But Hawkins’ finesse also shines through here with a monstrous drum sound and perfect orchestration between the syncopation of the guitar riffs. He leaves a lot of space while still driving the song forward in the verses before opening-up in the choruses with another shift to the ride bell, chalking-up yet another crowd favourite in the process.


Rope (Wasting Light)

For album number seven, Foo Fighters retreated not to the world-class recording studio that they built for In Your Honour, but instead holed-up in…Dave Grohl’s garage.

With Nevermind producer, Butch Vig working the desk, the band had one very simple rule, which it turns out is way less simple to implement: recording to tape, with no digital editing.

The entire process was captured on film for the Back and Forth DVD, and as you can see, it really is just a normal garage (albeit crammed with some very expensive recording gear, and crucially, one Taylor Hawkins.

The simplicity of the verses gives way to a Neil Peart-inspired paradiddle ride pattern, while Hawkins crams in some busy fills toward the end, proving that a plastic Jam Block definitely has its place in rock ’n’ roll.


Something From Nothing (Sonic Highways)

After In Your Honor, a pattern emerged with Foos albums. No longer just a collection of recordings, Foo Fighters - perhaps seeing that bands had to work harder to make LPs more of an event, perhaps helping themselves find inspiration, or perhaps, just doing what they wanted to do - began to often feature a catalyst for each release.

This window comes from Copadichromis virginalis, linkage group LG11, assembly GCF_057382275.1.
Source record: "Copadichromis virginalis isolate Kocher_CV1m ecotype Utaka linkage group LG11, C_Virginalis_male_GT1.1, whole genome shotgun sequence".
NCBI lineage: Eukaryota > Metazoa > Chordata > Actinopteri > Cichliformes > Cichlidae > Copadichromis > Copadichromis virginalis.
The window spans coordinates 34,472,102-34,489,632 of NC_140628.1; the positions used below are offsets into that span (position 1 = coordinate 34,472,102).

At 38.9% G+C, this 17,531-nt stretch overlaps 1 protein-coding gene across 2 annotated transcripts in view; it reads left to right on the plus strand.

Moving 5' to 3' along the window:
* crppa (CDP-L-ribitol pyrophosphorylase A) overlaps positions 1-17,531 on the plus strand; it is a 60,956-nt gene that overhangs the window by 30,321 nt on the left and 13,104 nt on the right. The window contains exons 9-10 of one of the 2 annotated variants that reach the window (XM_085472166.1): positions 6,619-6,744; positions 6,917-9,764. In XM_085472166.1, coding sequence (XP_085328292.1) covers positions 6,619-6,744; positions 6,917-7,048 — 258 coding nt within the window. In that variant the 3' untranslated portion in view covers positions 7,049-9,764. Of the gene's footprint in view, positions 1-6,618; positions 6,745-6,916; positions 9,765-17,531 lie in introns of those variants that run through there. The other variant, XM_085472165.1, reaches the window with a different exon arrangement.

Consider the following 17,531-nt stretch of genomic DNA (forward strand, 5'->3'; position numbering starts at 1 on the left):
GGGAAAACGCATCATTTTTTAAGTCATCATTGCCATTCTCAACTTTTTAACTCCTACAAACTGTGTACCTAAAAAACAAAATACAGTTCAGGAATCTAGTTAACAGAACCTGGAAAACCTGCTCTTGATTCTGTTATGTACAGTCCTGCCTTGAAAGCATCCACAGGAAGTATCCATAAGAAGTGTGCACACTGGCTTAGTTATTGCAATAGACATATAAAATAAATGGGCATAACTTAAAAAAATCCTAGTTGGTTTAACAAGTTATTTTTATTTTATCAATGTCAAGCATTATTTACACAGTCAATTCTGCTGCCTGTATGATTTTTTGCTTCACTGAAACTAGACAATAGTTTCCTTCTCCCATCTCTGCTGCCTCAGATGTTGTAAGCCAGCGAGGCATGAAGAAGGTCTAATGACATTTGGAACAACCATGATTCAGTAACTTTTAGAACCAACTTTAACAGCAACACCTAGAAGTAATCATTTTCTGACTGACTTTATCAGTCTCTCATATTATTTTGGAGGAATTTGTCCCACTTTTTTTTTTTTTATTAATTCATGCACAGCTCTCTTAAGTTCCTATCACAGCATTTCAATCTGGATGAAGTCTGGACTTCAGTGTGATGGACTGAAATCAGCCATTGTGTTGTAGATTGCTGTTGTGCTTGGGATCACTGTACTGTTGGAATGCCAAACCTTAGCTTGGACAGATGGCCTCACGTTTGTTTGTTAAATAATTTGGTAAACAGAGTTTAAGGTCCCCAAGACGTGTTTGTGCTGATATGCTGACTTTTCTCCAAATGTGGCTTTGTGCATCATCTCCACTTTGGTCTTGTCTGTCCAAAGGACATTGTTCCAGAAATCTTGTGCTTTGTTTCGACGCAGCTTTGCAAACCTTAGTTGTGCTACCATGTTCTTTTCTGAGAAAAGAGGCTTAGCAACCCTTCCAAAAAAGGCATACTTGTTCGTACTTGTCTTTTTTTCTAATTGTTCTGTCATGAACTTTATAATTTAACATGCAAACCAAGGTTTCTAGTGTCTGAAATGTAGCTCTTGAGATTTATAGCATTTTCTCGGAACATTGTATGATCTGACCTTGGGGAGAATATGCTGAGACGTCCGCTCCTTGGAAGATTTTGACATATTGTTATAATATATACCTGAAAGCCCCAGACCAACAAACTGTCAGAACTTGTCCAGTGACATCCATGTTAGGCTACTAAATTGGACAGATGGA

From building a studio and making two albums at once, to recording solely to tape…or travelling around the US to collect inspiration from its musical heritage.

With Butch Vig back overseeing his second consecutive Foos album, there’s plenty to talk about here, but we’d suggest instead, watching the Sonic Highways TV series that accompanied the album. It’s packed with fascinating insight, guest slots and behind-the-scenes views of one of the biggest bands in the world doing what they love.

Upon the news of Taylor Hawkins’ passing, Butch Vig took to his Instagram (opens in new tab) to mourn the loss of his friend, explaining how Taylor delivered a killer drum take under pressure for the song Something From Nothing.

“When I woke up this morning, the first song I played was Something From Nothing, the first track we recorded for Sonic Highways. I remember being a bit anxious as we walked into the studio on Day 1, and I know “T” was too. The song had a complicated arrangement, and to up the pressure on all of us, everything was being filmed for HBO.

Something From Nothing starts out with a very simple drum pattern, but by the time it gets to the 2nd verse it shifts into a taut funk groove, then the bridge comes in and the song kicks into overdrive, pushed forward by a pounding double floor tom and snare pattern, incredibly hard to play.

Before I hit record, I expected the Foos to do 4 or 5 takes, and since we were recording on 24 track analog tape, I would edit the best bits together with a razor blade. 

But after the band crashed into the final five ending chords, I hit the talkback, paused and said, Dudes…you nailed it!” Taylor jumped up from his drum kit he had the biggest shit eating grin on his face, he was so proud!

He didn’t like Pro Tools, didn’t want his performances to be edited, he wanted a live take “‘cause that’s what badass drummers do”. So, listen to that song, that’s a first take. He nailed it. 

Butch’s tribute sums-up the Taylor Hawkins that Foo Fighters fans will remember - infectious attitude, and the purest love for drumming and making music. 

I'm a freelance member of the MusicRadar team, specialising in drum news, interviews and reviews. I formerly edited Rhythm and Total Guitar here in the UK and have been playing drums for more than 25 years (my arms are very tired). When I'm not working on the site, I can be found on my electronic kit at home, or gigging and depping in function bands and the odd original project.